• Look for untapped talent within the company. Re-training for a different role and making it clear this is a welcome route will improve retention
  • Career progression/ career roadmaps – encourage people in the organization to be flexible; they can try their hand at anything!
  • One Company offers “innovation time” over lunch wth access to training sites and they have a female recruiter doing a coding course; it’s accessible! And might therefore encourage some interest to existing employees
  • Is confidence a key barrier?  How can we help women be more confident?
  • Imposter syndrome – this can be an issue for men and women, so we should be careful not to make this just a female thing
  • Allowing flexibility is key; one Employer spoke about the requirements that their customer have for people working on their sites to be physically present from start to finish each day and this could be a deterrent to women (and men) who might have childcare to consider
  • Personal branding and self-promotion is important
  • Eradicate microaggression in the workplace; how can we learn to spot this and challenge it appropriately?
  • Stick up for the female technologists in your organization!  “No!  She is the expert here!”
  • How can men and women be proper “allies” of women?  What are some ideas?
  • One Employer has courses that help people in their Company understand the benefits of a healthy gender balance in the workplace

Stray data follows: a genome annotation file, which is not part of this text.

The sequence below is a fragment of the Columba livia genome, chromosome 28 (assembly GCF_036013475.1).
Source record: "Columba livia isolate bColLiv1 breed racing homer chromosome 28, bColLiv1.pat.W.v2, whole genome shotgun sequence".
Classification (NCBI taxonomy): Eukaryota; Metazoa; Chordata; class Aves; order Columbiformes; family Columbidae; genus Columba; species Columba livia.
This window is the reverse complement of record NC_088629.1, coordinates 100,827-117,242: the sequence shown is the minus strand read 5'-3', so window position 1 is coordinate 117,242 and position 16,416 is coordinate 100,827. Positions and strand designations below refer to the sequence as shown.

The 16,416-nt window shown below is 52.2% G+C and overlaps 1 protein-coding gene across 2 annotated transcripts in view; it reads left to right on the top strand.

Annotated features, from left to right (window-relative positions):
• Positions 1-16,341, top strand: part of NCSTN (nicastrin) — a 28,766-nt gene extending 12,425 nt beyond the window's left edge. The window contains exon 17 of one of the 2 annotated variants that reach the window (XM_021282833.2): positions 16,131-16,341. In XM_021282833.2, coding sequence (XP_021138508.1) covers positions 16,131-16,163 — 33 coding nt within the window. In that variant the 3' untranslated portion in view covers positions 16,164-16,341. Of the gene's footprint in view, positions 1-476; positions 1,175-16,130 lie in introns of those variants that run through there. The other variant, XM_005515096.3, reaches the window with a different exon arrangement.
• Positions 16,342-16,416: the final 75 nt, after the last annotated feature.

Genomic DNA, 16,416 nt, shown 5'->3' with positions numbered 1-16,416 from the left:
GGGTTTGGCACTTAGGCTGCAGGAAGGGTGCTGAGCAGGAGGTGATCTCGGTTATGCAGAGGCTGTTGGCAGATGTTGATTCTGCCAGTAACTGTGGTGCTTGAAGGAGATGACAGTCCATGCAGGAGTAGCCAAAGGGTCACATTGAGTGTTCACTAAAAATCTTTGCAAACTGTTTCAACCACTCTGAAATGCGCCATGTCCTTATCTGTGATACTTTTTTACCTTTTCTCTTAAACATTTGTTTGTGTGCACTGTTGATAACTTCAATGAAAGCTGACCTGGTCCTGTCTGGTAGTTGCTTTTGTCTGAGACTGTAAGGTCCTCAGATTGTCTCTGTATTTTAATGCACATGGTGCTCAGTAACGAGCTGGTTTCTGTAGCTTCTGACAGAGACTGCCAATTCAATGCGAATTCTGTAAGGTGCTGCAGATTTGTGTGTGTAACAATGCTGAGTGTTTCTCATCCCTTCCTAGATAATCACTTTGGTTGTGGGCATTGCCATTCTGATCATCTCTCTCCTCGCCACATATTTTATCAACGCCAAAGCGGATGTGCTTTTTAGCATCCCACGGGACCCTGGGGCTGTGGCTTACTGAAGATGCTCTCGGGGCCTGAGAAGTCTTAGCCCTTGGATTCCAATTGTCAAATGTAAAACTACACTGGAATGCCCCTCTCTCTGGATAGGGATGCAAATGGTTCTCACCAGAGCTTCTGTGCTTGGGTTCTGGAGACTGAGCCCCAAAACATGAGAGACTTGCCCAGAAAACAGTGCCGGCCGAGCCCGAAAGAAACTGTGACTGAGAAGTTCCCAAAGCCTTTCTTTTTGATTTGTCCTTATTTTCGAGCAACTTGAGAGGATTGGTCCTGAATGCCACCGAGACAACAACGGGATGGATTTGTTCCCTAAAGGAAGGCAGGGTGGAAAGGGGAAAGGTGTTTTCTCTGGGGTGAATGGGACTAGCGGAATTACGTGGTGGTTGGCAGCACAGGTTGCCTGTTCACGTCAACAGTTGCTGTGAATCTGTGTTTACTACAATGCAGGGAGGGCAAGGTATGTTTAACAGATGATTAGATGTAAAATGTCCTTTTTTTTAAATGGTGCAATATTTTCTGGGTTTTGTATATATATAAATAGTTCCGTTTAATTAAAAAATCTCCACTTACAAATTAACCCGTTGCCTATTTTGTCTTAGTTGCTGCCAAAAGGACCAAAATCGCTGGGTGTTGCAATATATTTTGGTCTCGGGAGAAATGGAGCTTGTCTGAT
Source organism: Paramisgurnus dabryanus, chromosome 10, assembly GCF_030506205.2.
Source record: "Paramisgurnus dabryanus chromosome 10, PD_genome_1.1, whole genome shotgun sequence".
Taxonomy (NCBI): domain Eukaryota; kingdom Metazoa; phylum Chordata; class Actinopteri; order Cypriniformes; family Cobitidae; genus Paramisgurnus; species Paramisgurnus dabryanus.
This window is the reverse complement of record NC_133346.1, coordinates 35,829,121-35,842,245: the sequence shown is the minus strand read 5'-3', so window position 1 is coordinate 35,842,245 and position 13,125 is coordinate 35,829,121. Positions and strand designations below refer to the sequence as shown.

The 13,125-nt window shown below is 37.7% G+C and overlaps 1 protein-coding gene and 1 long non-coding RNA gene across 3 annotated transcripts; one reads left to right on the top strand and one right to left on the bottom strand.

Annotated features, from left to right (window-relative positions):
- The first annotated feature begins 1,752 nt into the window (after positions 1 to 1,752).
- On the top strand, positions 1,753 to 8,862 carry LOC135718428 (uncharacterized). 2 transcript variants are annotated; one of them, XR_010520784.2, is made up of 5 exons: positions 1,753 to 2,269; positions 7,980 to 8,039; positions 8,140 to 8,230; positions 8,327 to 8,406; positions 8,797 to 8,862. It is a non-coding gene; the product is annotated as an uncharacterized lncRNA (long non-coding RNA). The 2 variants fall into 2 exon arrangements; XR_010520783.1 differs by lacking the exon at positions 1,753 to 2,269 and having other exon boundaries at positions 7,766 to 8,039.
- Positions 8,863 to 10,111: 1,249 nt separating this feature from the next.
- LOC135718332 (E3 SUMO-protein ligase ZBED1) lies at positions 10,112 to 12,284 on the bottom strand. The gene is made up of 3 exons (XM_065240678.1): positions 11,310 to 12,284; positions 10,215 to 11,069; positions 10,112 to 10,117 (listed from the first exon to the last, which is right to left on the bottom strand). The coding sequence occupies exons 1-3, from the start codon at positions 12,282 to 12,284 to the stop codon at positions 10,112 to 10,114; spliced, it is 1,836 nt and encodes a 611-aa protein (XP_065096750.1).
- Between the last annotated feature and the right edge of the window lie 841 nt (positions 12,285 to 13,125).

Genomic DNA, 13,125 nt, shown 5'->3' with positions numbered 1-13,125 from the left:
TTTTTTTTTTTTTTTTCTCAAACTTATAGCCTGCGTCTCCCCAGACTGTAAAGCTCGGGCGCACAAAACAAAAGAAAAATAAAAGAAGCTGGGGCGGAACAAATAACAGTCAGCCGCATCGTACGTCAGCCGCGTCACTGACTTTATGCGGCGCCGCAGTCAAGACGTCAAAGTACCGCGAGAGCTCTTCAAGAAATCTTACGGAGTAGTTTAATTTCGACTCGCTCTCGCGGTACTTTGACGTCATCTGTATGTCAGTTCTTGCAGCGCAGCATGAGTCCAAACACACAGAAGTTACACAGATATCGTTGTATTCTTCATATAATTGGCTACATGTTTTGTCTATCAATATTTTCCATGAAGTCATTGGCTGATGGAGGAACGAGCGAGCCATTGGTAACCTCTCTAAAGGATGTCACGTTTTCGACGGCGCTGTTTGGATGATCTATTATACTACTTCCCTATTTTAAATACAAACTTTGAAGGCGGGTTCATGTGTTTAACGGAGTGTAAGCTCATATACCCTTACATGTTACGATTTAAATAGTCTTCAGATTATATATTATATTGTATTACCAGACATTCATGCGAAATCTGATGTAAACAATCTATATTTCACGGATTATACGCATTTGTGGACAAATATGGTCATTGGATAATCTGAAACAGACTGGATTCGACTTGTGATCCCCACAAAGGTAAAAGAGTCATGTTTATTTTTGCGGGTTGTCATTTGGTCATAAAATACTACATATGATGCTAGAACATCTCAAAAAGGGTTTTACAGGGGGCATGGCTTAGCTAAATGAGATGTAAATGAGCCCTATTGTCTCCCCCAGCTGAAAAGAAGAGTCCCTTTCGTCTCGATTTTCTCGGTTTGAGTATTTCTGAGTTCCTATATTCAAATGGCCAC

• Help women in the workplace get mentors!  Mentors can offer a safe and confidential space to speak about challenges and experiences
  • Help improve line manager capability -great line managers can really support women!
  • Get female employees along to be involved in external groups like Ladies of Code

A few other ideas (not mentioned during discussion)

  • Could Employers specifically target any female only groups (or sports teams) at colleges / universities
  • Could Employers “host” visits for school kids at their locations? Show them anything exciting? ; use female role models to speak/ host visits and get girls engaged?
  • Recognise International Women’s Day (and any other special days in the calendar)
  • Actively recruit for women into vacancies to improve diversity (can do this in tie-breaker situations as long as it is positive action , not positive discrimination)
  • Set up an internal women’s group
  • Get involved in any external women’s groups (SWIB – Scottish Women in Business)
  • Share information within the Company about relevant issues and “cause disruption to the establishment!” (Understanding and celebrating gender diversity / The Motherhood Penalty / Imposter Syndrome / Role Models / Women in Tech)
  • Get key women to attend conferences/ webinars and impart learning to others – “Women of Silicon Valley”
  • Are there opportunities to promote women into senior roles and get women on your Board?
  • Help women identify any particular learning and development gaps and identify suitable interventions that will address these (confidence/ assertiveness / not taking things personally)
  • TedTalks where relevant and useful topics are explored
  • Recruitment / careers fayres – be on the look-out for women!

Notes courtesy of Nicola Menzies of Smarter Grid Solutions and Anna Doyle of UofG / Ada Scotland